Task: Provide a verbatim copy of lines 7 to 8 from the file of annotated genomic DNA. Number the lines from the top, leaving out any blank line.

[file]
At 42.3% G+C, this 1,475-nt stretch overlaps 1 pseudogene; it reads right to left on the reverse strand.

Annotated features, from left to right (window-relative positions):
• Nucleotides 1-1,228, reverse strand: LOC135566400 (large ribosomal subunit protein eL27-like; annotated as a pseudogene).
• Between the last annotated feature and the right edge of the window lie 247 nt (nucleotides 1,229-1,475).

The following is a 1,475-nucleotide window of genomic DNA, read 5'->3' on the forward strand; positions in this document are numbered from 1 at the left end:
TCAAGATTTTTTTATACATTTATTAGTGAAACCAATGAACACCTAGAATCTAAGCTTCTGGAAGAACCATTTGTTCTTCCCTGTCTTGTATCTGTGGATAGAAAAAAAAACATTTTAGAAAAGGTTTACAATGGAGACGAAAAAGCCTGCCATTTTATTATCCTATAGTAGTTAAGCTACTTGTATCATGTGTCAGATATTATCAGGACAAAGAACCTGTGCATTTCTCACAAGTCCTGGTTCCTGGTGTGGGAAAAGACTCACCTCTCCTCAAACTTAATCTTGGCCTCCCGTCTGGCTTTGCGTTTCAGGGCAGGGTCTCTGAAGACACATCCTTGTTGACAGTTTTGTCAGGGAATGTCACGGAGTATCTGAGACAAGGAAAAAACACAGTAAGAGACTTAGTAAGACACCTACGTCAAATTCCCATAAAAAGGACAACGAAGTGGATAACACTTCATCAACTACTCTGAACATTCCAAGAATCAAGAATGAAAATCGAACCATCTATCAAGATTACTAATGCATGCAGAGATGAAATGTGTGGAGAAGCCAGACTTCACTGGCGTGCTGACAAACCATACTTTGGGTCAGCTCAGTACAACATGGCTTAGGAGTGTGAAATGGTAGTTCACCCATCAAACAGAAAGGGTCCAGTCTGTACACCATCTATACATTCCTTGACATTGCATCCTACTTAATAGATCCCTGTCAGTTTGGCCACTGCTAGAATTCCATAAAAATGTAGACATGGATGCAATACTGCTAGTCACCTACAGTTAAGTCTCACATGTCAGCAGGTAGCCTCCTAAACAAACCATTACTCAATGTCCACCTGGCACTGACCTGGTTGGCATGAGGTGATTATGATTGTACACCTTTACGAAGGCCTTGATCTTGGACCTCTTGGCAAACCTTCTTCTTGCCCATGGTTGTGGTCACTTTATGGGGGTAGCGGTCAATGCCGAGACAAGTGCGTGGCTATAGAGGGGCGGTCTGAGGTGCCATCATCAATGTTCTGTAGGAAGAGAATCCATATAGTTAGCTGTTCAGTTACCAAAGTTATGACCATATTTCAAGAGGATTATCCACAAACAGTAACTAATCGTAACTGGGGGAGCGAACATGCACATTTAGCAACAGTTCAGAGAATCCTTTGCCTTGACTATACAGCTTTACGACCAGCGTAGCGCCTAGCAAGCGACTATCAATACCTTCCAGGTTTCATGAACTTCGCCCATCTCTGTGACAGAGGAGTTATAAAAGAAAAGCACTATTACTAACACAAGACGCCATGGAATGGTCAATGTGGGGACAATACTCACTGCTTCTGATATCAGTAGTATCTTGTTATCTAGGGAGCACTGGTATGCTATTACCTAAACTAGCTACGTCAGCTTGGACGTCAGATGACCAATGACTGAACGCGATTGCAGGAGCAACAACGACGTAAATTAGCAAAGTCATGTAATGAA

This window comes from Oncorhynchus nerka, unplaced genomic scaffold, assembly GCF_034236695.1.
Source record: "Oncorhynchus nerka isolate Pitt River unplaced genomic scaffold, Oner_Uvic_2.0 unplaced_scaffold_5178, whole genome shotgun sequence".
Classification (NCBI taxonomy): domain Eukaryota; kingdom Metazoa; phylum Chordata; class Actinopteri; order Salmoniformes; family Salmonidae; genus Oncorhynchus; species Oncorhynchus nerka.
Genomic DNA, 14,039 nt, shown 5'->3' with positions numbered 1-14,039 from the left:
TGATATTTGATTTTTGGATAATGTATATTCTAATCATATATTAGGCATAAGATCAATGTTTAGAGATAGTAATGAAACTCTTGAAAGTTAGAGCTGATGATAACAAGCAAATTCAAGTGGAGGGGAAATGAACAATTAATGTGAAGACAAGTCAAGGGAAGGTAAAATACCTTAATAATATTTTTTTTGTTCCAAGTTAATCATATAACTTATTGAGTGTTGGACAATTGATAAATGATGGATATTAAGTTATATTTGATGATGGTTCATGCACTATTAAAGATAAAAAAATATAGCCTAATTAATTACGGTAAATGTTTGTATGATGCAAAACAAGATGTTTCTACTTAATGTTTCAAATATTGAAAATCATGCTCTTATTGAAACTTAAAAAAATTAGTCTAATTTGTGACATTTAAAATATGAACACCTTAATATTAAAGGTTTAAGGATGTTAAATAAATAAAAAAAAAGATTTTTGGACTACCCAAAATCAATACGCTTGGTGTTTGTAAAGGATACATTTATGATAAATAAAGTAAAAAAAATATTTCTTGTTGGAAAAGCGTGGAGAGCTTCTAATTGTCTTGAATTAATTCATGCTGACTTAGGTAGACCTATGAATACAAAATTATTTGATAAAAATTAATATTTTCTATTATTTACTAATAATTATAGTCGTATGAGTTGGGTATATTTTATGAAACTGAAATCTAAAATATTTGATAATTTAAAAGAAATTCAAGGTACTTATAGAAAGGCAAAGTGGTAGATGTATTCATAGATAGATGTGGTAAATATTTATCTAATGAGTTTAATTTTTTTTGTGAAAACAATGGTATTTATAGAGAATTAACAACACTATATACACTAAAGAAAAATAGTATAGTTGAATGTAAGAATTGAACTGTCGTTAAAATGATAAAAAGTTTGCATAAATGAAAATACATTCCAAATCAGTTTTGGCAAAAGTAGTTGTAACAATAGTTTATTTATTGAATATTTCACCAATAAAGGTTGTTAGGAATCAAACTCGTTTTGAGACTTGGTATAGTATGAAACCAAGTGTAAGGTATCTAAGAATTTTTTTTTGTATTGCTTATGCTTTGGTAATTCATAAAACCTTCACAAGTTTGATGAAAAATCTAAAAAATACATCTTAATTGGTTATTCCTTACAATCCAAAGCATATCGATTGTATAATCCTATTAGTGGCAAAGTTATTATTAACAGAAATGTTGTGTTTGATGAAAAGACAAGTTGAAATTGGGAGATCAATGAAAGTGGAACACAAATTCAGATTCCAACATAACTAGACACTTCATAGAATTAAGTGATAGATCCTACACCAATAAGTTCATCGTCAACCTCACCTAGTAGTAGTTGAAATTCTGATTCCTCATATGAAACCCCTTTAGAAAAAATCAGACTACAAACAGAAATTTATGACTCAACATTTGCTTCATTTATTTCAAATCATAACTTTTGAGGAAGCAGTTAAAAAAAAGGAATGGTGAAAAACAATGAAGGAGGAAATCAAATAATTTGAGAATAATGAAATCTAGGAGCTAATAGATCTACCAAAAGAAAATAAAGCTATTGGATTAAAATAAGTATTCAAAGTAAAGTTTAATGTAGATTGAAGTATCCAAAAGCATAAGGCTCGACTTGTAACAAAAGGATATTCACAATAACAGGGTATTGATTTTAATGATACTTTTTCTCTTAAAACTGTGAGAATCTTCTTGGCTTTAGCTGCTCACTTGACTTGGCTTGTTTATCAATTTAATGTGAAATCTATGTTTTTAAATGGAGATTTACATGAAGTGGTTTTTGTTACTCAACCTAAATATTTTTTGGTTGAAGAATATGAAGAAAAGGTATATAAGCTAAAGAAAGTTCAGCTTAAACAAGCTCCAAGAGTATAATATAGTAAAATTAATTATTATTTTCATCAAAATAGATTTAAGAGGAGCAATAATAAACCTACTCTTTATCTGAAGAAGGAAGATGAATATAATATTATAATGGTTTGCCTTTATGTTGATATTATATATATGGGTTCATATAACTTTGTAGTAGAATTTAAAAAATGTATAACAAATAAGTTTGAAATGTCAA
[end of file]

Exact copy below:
This window comes from Oncorhynchus nerka, unplaced genomic scaffold, assembly GCF_034236695.1.
Source record: "Oncorhynchus nerka isolate Pitt River unplaced genomic scaffold, Oner_Uvic_2.0 unplaced_scaffold_5178, whole genome shotgun sequence".